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Abstract

Fertility Quality of Life among Women with Polycystic Ovary Syndrome

Polycystic ovary syndrome (PCOS) is a common endocrinological disorder that affects 15 to 20% of women of childbearing age worldwide. PCOS is characterized by a high level of insulin resistance which leads to dysfunction of the hypothalamic-pituitary-ovarian axis, leading to anovulation and menstrual irregularity [2- 6]. PCOS is the most widely recognized reason for ovulatory infertility. About 90% to 95% of women on ovulation visiting infertility clinics suffer from PCOS. According to previous psychosocial studies, it is known that infertility and its treatment could lead to emotional and psychological stress [8-9] and thus threaten the quality of life (QoL) of infertile women. However, emotional distress has been considered a contributing factor to infertility [10]. Because of the intertwined relationship between infertility and quality of life, the integration of quality of life assessment into clinical practice for infertility problems should become a standard of care for infertile women. In the past, various generic measurement tools have been used to assess the quality of life in infertile patients. Recently, a condition-specific quality of life measurement tool, specifically designed for infertile couples, has been developed and used internationally: the Quality of Life in Fertility Questionnaire (FertiQoL). This tool has been shown to have good psychometric properties and its usefulness has been validated in a Dutch study comparing the FertiQoL tool to generic quality of life measurement instruments. We studied 86 consecutive patients in a multicenter, randomized, double-blind, placebo-controlled study evaluating the effectiveness of cinnamon supplement for the treatment of PCOS. To our knowledge, no data has been published regarding the quality of life in fertility of women with PCOS in Saudi Arabia. Our aim of this study is to understand the level of quality of life in sterile PCOS women in Saudi Arabia and to serve as a reference for clinical quality of life counseling and future studies.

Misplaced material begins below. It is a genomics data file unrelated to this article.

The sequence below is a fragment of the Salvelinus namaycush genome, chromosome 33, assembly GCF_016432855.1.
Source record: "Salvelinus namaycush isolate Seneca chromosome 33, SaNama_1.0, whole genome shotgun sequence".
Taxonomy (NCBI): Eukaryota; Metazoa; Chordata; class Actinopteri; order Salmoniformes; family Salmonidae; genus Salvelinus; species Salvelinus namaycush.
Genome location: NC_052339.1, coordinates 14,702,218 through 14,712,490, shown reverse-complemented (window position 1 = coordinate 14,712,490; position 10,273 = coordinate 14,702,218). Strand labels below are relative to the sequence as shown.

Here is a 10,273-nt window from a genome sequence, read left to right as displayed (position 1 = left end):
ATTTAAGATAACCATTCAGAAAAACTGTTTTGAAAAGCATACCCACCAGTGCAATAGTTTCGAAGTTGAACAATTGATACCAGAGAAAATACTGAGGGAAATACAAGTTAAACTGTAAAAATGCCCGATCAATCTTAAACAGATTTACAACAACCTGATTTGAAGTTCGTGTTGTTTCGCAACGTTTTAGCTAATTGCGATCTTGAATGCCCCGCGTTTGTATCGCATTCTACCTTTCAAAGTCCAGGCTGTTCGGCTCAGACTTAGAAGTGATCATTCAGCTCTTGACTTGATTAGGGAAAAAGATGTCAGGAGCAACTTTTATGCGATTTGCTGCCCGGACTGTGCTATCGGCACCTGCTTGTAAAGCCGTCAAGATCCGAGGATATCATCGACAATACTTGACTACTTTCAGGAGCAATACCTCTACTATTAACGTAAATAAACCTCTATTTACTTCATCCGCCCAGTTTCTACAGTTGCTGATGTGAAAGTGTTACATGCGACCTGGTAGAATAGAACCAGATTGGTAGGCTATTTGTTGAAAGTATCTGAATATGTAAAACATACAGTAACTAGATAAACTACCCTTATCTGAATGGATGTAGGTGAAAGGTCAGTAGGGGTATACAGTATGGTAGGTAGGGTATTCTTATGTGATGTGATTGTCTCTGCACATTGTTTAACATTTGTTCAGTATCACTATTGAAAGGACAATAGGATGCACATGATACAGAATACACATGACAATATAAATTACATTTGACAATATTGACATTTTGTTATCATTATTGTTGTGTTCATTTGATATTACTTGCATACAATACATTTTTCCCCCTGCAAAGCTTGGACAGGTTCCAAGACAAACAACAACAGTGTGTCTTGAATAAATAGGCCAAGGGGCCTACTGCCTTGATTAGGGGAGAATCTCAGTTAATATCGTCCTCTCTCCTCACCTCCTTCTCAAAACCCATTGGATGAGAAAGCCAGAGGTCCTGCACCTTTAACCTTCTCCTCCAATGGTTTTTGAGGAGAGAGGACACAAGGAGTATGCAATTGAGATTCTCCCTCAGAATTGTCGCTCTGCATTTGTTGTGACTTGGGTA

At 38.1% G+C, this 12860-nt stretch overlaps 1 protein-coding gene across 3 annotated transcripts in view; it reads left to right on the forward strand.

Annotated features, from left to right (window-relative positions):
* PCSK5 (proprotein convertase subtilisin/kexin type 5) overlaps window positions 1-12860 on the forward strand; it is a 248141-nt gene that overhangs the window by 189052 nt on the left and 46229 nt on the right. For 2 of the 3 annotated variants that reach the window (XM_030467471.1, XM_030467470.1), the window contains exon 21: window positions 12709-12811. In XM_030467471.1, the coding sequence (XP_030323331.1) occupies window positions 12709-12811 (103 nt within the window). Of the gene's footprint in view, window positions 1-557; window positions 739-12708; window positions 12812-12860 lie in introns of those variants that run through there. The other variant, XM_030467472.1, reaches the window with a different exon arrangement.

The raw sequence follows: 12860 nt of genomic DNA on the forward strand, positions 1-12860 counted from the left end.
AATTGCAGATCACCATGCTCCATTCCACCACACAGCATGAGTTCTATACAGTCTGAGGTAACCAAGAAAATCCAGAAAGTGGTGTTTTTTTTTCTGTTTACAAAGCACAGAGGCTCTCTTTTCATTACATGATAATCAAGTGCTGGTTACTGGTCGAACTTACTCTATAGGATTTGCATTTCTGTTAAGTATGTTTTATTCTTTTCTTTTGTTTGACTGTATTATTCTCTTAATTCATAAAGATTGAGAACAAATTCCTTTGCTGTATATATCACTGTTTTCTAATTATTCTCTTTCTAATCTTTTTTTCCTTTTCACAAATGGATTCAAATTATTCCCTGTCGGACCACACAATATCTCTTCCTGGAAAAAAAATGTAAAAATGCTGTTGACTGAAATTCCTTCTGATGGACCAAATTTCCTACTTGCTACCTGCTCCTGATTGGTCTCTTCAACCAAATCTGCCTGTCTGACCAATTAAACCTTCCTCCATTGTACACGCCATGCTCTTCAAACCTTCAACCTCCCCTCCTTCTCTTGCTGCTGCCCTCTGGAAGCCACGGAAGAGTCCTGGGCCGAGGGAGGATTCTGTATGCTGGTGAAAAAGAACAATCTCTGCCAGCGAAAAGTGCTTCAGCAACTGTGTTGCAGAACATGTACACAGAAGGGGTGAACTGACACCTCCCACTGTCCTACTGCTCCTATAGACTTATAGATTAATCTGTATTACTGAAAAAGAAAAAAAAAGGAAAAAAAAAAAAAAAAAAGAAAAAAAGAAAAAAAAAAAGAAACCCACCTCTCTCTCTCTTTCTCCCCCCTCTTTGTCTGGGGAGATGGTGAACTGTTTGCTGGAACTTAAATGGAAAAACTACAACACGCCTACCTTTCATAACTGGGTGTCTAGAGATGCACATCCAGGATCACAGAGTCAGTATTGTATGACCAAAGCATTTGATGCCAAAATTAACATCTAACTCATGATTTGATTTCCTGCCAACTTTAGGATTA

Author(s): Alzhrani W, Alraddadi R, Aboualola H

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